Orrr... Buffett just realizes he has the negotiation power to get more for his money than others can. This deal is in no way an indication that he finds common stock to expensive or risky.  I am in the group that doubts he would ever be willing to bet $5b in pure cash for a lean 6% with a speculative play attached.

 

The glass half full or half empty I guess.

 

Also, claiming Berkowitz is wrong because the price plummeted... That is just stupid. Even if all his bank investments went to zero you still couldn't simply claim it was stupid. There are odds involved that generate very favorable risk/reward scenario's and sometimes they don't turn out to well.

It is easy to call something stupid or risky in retrospect without actually having a clue what you are talking about Munger.  ;)

I guess a lot of value investors are terribly wrong today then...

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Based Berkowitz public comments, I'm inclined to believe he is/was ignorant of the realities presented in this analysis.  He'll never make as much money as he originally anticipated in BAC, with returns relative to alternative common stock opportunities not so good.  Although at $6, maybe BAC is a great investment -- I personally don't know either way but I'm still cautious about investing in banks that are still heavily levered, even if "only" 10:1.  And the only way Berkowitz will make meaningful money in his BAC investment is if the Fed induces significant inflation through money printing but even then the returns in real terms will be paltry relative to the alternatives.  Buffett, on the other hand, stands to do quite well under almost any scenario except complete armageddon.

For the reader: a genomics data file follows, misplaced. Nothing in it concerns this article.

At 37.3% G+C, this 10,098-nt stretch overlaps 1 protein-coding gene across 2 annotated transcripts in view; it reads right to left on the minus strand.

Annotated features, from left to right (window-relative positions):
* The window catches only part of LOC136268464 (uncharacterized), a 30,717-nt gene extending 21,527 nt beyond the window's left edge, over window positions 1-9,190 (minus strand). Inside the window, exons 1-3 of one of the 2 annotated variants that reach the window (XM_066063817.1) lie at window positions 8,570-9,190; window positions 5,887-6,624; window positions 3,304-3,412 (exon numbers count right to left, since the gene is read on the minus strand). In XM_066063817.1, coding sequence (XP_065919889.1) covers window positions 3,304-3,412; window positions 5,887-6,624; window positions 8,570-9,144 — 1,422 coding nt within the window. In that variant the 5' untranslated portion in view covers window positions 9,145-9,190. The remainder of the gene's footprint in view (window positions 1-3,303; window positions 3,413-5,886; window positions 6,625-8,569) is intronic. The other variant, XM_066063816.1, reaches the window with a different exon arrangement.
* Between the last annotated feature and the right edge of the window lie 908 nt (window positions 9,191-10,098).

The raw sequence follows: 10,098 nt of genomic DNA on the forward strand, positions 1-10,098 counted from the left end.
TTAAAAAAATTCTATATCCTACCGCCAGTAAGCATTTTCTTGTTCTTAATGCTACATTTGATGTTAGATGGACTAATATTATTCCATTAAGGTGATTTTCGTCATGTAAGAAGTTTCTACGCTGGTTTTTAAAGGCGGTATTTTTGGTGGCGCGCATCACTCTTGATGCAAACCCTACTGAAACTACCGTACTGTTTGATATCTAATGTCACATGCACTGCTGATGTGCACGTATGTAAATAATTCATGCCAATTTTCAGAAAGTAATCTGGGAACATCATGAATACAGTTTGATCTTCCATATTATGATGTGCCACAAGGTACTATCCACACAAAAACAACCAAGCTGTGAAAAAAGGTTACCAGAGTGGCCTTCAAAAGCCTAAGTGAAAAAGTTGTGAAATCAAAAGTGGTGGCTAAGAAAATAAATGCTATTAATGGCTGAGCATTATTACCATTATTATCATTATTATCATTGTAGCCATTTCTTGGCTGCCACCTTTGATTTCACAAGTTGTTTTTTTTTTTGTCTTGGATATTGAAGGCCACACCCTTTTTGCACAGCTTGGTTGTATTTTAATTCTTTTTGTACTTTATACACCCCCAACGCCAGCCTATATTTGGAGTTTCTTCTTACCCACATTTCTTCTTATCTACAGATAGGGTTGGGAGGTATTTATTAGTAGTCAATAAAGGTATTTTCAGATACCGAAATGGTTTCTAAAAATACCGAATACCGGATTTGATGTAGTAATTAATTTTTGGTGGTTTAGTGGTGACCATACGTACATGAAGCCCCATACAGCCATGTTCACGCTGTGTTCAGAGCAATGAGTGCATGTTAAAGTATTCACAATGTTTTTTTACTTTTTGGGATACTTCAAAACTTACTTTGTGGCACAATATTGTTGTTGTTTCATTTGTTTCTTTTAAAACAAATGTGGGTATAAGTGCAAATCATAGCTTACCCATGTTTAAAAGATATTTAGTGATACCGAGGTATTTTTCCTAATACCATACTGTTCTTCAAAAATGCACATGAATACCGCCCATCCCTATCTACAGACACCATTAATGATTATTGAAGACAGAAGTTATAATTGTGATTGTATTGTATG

I asked Mohnish what he thought of Buffett's investment and if Buffett was simply making a preferred bet like GE or GS.  He said, no definitely this time Buffett is making a bet on BAC stock.  He's protected through the preferreds, but the warrants aren't simply a kicker this time, but were integral to the investment.  Why?  Because with GE and GS he was getting interest comparable to quality equity investments he could make.  With BAC, he's tied that capital up now at a 6% return for 10 years.  The opportunity cost of this investment indicates that he is making a bet on BAC recovering, but he is protected on the downside if he is wrong.

 

This is exactly what I argued when Buffett made his investment.  Clearly, the equity exposure was integral to the investment.

 

Buffett's betting on the frickin government would step in and save the system if need be - that's what he did back in 2008 and that's what he's doing now. If you go back and look at his Gillette, US Air, Salmon preferreds in the Forbes Buffett interview compilation I posted within the last couple of weeks, he clearly made those investments b/c the actual equity was too risky. Even if the equity is an integral part, by definition, buying something higher up on the capital structure (unless restricted by policy) means an investor deems the lower position is too risky.

 

Well, I do think that the government would step in and save the system if the US banking system were to collapse again, but I think Buffett's assessment is that the US financial system is in much better shape versus the European and Chinese financial systems.  Europe, in particular, is a total mess.